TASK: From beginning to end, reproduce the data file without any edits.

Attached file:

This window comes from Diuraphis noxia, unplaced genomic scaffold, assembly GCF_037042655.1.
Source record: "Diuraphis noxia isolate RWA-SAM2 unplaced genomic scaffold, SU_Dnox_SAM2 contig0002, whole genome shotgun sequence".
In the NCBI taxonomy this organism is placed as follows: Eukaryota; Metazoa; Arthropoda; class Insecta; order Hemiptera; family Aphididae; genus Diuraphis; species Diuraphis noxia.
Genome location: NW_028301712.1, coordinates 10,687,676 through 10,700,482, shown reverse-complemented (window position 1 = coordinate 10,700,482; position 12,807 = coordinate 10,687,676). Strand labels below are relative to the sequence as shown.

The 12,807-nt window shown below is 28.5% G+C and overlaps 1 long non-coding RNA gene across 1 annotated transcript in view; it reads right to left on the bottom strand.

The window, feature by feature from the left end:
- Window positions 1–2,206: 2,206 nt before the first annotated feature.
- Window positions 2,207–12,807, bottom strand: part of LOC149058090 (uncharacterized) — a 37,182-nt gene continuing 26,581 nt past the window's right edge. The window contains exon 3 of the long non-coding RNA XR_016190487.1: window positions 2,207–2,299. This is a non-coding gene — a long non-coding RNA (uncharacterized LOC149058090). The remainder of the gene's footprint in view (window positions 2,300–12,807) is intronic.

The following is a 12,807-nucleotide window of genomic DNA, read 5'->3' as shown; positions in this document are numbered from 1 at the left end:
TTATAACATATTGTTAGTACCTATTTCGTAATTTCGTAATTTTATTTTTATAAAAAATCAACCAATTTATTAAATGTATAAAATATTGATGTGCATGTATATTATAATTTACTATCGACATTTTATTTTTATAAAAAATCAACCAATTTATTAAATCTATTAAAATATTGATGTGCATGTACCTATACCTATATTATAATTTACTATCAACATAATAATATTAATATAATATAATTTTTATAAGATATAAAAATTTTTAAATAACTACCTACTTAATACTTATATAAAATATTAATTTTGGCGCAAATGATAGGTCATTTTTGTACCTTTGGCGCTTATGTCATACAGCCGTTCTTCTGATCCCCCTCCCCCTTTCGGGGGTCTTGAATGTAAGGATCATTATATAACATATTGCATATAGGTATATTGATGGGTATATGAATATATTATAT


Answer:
This window comes from Diuraphis noxia, unplaced genomic scaffold, assembly GCF_037042655.1.
Source record: "Diuraphis noxia isolate RWA-SAM2 unplaced genomic scaffold, SU_Dnox_SAM2 contig0002, whole genome shotgun sequence".
In the NCBI taxonomy this organism is placed as follows: Eukaryota; Metazoa; Arthropoda; class Insecta; order Hemiptera; family Aphididae; genus Diuraphis; species Diuraphis noxia.
Genome location: NW_028301712.1, coordinates 10,687,676 through 10,700,482, shown reverse-complemented (window position 1 = coordinate 10,700,482; position 12,807 = coordinate 10,687,676). Strand labels below are relative to the sequence as shown.

The 12,807-nt window shown below is 28.5% G+C and overlaps 1 long non-coding RNA gene across 1 annotated transcript in view; it reads right to left on the bottom strand.

The window, feature by feature from the left end:
- Window positions 1–2,206: 2,206 nt before the first annotated feature.
- Window positions 2,207–12,807, bottom strand: part of LOC149058090 (uncharacterized) — a 37,182-nt gene continuing 26,581 nt past the window's right edge. The window contains exon 3 of the long non-coding RNA XR_016190487.1: window positions 2,207–2,299. This is a non-coding gene — a long non-coding RNA (uncharacterized LOC149058090). The remainder of the gene's footprint in view (window positions 2,300–12,807) is intronic.

The following is a 12,807-nucleotide window of genomic DNA, read 5'->3' as shown; positions in this document are numbered from 1 at the left end:
TTATAACATATTGTTAGTACCTATTTCGTAATTTCGTAATTTTATTTTTATAAAAAATCAACCAATTTATTAAATGTATAAAATATTGATGTGCATGTATATTATAATTTACTATCGACATTTTATTTTTATAAAAAATCAACCAATTTATTAAATCTATTAAAATATTGATGTGCATGTACCTATACCTATATTATAATTTACTATCAACATAATAATATTAATATAATATAATTTTTATAAGATATAAAAATTTTTAAATAACTACCTACTTAATACTTATATAAAATATTAATTTTGGCGCAAATGATAGGTCATTTTTGTACCTTTGGCGCTTATGTCATACAGCCGTTCTTCTGATCCCCCTCCCCCTTTCGGGGGTCTTGAATGTAAGGATCATTATATAACATATTGCATATAGGTATATTGATGGGTATATGAATATATTATAT